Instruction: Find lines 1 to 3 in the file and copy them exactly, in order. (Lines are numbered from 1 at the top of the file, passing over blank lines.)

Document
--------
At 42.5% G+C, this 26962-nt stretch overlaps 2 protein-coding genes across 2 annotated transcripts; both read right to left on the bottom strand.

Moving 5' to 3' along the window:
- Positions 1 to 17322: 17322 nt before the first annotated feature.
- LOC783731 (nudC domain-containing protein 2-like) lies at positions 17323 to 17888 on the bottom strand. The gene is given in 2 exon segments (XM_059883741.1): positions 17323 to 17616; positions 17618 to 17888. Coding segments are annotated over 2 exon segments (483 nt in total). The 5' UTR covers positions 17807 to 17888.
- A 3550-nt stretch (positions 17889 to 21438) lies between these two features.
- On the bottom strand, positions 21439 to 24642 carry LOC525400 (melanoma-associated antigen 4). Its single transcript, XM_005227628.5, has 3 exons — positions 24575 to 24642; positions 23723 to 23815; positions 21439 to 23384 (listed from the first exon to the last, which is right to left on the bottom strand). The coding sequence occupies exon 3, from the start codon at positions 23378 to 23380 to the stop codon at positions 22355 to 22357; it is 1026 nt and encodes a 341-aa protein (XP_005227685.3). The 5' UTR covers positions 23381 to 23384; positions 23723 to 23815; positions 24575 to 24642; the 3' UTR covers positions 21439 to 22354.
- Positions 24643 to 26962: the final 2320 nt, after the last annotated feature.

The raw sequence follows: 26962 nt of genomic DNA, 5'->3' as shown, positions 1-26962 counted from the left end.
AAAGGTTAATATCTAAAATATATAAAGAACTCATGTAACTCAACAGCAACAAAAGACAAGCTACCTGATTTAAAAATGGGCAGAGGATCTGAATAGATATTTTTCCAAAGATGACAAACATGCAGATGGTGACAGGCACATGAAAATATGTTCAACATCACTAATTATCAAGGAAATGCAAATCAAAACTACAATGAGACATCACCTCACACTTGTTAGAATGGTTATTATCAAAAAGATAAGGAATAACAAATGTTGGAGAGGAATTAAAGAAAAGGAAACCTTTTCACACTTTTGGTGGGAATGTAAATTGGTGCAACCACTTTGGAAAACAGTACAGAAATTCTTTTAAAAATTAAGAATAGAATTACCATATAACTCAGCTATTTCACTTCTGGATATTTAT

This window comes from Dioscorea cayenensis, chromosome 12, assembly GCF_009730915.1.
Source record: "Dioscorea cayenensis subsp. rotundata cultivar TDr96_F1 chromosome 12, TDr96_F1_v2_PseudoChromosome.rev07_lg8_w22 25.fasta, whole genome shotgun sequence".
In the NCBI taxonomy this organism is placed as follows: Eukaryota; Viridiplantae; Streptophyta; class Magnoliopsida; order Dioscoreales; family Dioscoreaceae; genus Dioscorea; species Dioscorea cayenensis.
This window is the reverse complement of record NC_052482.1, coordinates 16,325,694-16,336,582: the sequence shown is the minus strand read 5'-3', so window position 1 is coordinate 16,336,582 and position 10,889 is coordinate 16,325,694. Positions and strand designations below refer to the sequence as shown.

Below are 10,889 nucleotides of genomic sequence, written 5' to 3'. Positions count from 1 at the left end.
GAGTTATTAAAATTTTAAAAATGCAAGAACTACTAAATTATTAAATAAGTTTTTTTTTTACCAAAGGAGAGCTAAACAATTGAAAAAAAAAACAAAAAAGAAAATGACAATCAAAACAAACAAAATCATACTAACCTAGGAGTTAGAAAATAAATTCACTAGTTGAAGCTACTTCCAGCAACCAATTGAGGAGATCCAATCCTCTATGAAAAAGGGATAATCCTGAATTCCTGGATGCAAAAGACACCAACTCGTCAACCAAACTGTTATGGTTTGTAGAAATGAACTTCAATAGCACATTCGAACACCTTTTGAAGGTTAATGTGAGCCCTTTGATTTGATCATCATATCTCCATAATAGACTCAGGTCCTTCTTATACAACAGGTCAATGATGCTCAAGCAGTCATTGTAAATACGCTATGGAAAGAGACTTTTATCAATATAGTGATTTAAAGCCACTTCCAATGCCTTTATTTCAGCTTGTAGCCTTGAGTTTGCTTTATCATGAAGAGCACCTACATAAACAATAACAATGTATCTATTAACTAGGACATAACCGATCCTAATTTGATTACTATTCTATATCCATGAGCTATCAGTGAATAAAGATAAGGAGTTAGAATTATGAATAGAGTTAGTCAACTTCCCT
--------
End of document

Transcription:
At 42.5% G+C, this 26962-nt stretch overlaps 2 protein-coding genes across 2 annotated transcripts; both read right to left on the bottom strand.

Moving 5' to 3' along the window:
- Positions 1 to 17322: 17322 nt before the first annotated feature.